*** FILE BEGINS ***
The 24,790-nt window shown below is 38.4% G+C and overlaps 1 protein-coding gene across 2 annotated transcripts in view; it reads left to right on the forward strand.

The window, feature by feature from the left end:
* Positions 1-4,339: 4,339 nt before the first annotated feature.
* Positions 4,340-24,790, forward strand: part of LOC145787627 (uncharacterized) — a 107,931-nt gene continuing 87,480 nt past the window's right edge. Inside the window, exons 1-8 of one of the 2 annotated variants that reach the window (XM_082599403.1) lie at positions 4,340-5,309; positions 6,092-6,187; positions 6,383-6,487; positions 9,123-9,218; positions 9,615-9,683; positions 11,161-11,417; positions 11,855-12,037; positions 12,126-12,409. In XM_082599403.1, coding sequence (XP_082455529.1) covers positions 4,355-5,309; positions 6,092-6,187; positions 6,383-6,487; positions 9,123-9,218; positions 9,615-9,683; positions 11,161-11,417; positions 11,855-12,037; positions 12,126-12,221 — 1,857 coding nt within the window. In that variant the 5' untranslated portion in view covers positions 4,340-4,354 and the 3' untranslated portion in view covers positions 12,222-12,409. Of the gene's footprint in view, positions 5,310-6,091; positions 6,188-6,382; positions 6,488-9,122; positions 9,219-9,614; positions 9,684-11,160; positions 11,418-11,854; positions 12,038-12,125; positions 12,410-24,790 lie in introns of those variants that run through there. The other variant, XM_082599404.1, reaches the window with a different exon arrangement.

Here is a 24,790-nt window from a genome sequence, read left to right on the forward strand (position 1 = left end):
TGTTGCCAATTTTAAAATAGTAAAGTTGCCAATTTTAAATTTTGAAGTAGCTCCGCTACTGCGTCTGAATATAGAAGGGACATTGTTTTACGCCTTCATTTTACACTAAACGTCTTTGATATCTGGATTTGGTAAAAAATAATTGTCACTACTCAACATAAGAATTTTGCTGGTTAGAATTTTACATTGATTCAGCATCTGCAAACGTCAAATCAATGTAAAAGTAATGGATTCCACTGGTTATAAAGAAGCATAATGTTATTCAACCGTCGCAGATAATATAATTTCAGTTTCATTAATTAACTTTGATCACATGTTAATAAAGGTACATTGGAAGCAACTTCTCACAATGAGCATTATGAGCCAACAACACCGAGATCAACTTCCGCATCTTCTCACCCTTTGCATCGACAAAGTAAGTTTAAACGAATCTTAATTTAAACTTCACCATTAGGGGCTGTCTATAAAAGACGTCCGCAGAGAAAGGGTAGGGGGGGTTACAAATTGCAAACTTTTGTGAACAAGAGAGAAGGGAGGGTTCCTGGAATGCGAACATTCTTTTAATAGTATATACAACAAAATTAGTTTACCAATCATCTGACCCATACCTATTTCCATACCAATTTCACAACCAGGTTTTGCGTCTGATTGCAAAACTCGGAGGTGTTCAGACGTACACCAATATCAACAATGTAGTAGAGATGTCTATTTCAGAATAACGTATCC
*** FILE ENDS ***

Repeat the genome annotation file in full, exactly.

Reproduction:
The 24,790-nt window shown below is 38.4% G+C and overlaps 1 protein-coding gene across 2 annotated transcripts in view; it reads left to right on the forward strand.

The window, feature by feature from the left end:
* Positions 1-4,339: 4,339 nt before the first annotated feature.
* Positions 4,340-24,790, forward strand: part of LOC145787627 (uncharacterized) — a 107,931-nt gene continuing 87,480 nt past the window's right edge. Inside the window, exons 1-8 of one of the 2 annotated variants that reach the window (XM_082599403.1) lie at positions 4,340-5,309; positions 6,092-6,187; positions 6,383-6,487; positions 9,123-9,218; positions 9,615-9,683; positions 11,161-11,417; positions 11,855-12,037; positions 12,126-12,409. In XM_082599403.1, coding sequence (XP_082455529.1) covers positions 4,355-5,309; positions 6,092-6,187; positions 6,383-6,487; positions 9,123-9,218; positions 9,615-9,683; positions 11,161-11,417; positions 11,855-12,037; positions 12,126-12,221 — 1,857 coding nt within the window. In that variant the 5' untranslated portion in view covers positions 4,340-4,354 and the 3' untranslated portion in view covers positions 12,222-12,409. Of the gene's footprint in view, positions 5,310-6,091; positions 6,188-6,382; positions 6,488-9,122; positions 9,219-9,614; positions 9,684-11,160; positions 11,418-11,854; positions 12,038-12,125; positions 12,410-24,790 lie in introns of those variants that run through there. The other variant, XM_082599404.1, reaches the window with a different exon arrangement.

Here is a 24,790-nt window from a genome sequence, read left to right on the forward strand (position 1 = left end):
TGTTGCCAATTTTAAAATAGTAAAGTTGCCAATTTTAAATTTTGAAGTAGCTCCGCTACTGCGTCTGAATATAGAAGGGACATTGTTTTACGCCTTCATTTTACACTAAACGTCTTTGATATCTGGATTTGGTAAAAAATAATTGTCACTACTCAACATAAGAATTTTGCTGGTTAGAATTTTACATTGATTCAGCATCTGCAAACGTCAAATCAATGTAAAAGTAATGGATTCCACTGGTTATAAAGAAGCATAATGTTATTCAACCGTCGCAGATAATATAATTTCAGTTTCATTAATTAACTTTGATCACATGTTAATAAAGGTACATTGGAAGCAACTTCTCACAATGAGCATTATGAGCCAACAACACCGAGATCAACTTCCGCATCTTCTCACCCTTTGCATCGACAAAGTAAGTTTAAACGAATCTTAATTTAAACTTCACCATTAGGGGCTGTCTATAAAAGACGTCCGCAGAGAAAGGGTAGGGGGGGTTACAAATTGCAAACTTTTGTGAACAAGAGAGAAGGGAGGGTTCCTGGAATGCGAACATTCTTTTAATAGTATATACAACAAAATTAGTTTACCAATCATCTGACCCATACCTATTTCCATACCAATTTCACAACCAGGTTTTGCGTCTGATTGCAAAACTCGGAGGTGTTCAGACGTACACCAATATCAACAATGTAGTAGAGATGTCTATTTCAGAATAACGTATCC